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When it comes to the metaverse, we see a lot of fog and hype there. Everyone seems to think they want it, but they’re not sure what it is or if it’s something that’s already been done or something coming in the future. Here are some of my own thoughts on what a metaverse should be.
What I would like to encourage is some imagination. If you remember the words of Take-Two CEO Strauss Zelnick, he said in interviews and a speech he gave that the metaverse was overhyped and a lot has already been done. He called Second Life and its inspiration for virtual worlds an abject failure, and praised GTA Online for doing everything the metaverse is intended to do through gaming. It’s social, people play together, they get into their games.
But I think Zelnick fell into the trap of thinking we’ve already been there and done that. Why try again? It’s good to remember that before GTA Online and World of Warcraft, there were so many massively multiplayer online (MMO) games, like Eve Online. They built on each other.
In my opinion, the metaverse should be realtime. It should be snappy and you should be able to switch from one world to another instantly, without painful delays that take you out of the immersion of being anywhere.
My idea of an entertaining metaverse encompasses the work of a young writer who studied long ago as an English major and explored rich works full of literary references, such as The Wasteland by TS Eliot and themes of Heaven and Hell and the End of Civilization. .
He had the idea of building a series of worlds and characters and stories that were all connected. Each individual creation had its own meta-story. It was kind of like the idea of pairing books from Robin and Rand Miller’s original Myst.
He was inspired by The Lord of the Rings, Arthurian Legends and The Good, the Bad, and the Ugly. And he read Robert Browning’s poem Childe Roland to the Dark Tower came. The series was about his interpretation of what happened when a knight approached the Dark Tower.
I’m talking about Stephen King and his magnum opus, The Dark Tower series. King was often criticized for his horror works, starting from Carrie, and he was considered a literary schlockmeister who produced the worst pulp fiction.
But he started with this idea and then apparently had it buried for decades. But he was building the world, and he was creating backdoors in these worlds to a bigger meta-story. He had the idea of building a series of worlds and characters and stories that were all connected. With the ideas of parallel worlds and time travel, he made sure that these characters — like The Stand’s villain, Randall Flagg — could appear over and over in all of his books over decades of writing. He wove such works as The Wastelands and The Seven Samurai into the tapestry of The Dark Tower, which eventually became eight novels and over 4,250 pages.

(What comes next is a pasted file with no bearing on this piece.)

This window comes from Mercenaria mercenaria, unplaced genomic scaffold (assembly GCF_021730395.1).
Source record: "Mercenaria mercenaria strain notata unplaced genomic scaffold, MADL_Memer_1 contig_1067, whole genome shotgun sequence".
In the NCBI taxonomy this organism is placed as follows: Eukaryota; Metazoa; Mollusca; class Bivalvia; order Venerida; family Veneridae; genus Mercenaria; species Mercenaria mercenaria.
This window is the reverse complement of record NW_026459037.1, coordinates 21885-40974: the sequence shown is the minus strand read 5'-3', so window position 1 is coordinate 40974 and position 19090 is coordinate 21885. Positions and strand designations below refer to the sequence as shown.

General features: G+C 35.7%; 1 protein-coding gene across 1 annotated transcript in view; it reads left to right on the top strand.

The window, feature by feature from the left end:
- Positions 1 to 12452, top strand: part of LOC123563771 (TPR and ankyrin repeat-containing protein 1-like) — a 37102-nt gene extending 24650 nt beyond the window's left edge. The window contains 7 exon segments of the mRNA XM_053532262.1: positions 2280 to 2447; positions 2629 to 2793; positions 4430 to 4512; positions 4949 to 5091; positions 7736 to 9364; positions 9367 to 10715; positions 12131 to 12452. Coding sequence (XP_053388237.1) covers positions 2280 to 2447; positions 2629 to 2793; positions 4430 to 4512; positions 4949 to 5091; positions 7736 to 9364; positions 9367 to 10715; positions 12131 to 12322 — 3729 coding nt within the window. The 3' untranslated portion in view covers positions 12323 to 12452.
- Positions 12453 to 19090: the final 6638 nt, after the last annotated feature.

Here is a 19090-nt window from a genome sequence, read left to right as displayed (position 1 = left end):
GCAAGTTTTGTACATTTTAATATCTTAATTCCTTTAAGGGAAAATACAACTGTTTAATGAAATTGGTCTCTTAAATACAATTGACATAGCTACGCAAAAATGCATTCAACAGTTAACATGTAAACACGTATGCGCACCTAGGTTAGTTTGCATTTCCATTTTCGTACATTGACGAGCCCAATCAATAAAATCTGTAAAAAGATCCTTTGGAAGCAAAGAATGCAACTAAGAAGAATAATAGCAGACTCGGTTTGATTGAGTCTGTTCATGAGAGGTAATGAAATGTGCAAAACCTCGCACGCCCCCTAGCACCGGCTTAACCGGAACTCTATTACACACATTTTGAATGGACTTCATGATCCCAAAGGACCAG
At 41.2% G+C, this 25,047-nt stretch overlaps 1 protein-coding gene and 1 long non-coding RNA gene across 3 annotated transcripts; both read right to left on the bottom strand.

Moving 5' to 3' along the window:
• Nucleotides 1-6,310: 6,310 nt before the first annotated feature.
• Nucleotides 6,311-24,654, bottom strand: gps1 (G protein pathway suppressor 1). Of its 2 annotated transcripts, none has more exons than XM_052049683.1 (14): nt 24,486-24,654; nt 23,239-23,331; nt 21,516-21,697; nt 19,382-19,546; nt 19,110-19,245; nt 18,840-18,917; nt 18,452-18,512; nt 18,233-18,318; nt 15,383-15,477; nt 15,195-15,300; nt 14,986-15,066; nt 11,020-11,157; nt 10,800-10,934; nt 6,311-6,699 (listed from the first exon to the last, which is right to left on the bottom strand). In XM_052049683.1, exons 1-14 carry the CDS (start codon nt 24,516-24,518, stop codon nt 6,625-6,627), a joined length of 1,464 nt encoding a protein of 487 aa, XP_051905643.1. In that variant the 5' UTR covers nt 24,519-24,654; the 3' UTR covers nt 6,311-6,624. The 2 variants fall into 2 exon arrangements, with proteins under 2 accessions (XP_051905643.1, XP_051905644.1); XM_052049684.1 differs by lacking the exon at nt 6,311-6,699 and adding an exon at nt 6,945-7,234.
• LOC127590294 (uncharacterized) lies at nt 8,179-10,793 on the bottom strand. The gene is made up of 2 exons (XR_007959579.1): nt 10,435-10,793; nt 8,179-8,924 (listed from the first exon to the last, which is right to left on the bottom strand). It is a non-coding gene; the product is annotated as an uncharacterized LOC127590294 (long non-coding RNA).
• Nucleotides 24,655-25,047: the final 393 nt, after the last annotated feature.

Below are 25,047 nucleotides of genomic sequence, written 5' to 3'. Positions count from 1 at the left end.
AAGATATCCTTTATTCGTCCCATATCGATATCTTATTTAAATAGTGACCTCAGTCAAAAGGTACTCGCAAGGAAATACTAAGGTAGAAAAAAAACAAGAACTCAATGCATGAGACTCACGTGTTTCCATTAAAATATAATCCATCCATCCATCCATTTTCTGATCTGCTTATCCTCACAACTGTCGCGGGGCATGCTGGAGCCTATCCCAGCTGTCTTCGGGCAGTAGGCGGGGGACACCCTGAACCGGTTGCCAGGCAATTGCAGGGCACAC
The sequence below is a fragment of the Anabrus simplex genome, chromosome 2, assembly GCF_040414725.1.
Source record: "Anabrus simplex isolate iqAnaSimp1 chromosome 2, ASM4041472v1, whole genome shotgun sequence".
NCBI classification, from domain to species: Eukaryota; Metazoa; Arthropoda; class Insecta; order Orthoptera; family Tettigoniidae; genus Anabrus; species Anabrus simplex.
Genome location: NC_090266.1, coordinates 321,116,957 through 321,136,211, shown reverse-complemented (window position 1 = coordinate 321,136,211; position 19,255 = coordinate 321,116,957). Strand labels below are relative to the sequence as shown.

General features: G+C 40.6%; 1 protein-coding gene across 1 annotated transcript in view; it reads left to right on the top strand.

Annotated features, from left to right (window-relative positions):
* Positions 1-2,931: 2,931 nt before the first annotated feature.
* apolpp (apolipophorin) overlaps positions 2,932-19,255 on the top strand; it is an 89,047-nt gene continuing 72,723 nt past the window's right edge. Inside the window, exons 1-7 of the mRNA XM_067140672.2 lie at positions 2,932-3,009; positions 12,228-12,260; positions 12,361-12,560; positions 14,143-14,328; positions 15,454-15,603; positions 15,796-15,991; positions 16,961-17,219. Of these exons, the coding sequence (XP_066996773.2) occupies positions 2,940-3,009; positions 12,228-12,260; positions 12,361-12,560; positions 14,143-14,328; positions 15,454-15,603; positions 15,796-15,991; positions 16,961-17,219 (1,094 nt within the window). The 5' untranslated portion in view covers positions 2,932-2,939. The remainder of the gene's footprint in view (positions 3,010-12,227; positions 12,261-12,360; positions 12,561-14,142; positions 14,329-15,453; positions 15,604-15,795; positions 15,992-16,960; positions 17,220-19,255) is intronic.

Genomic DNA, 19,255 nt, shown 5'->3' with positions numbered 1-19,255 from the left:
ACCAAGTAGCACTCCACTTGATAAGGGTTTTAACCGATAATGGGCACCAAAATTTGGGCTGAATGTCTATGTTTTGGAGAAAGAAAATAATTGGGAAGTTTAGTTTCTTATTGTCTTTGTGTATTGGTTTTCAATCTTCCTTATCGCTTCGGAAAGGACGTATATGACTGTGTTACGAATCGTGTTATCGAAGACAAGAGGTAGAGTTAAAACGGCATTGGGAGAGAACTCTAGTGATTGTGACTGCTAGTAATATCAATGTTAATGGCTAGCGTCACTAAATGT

I realize they made a critically panned movie about the first story. And Amazon has canceled a TV series based on that. But I’m one of those die-hard fans.
Linking together dozens of novels and other creative works and telling a really big story, King had the last laugh at people who felt his work never deserved the label epic. He created his own magnum opus. In my mind he built a metaverse. You could take all that and make it a digital metaverse of virtual worlds, linked together. You could use those links to trace the common thread between those stories. It wasn’t just any story. It was a whole collection of stories, all under one roof. It was like a franchise of franchises.
Or better yet, you could let readers and players take these worlds and make them their own. To me, this is the kind of imagination worthy of the term metaverse. I wish someone would build it.
What am I going to do in that metaverse? I don’t know. Hell, I could make up my own Stephen King-esque stories about The Dark Tower or maybe just connect with other fans. It would be a world built on worlds, and something I could sink my teeth into as a fan.
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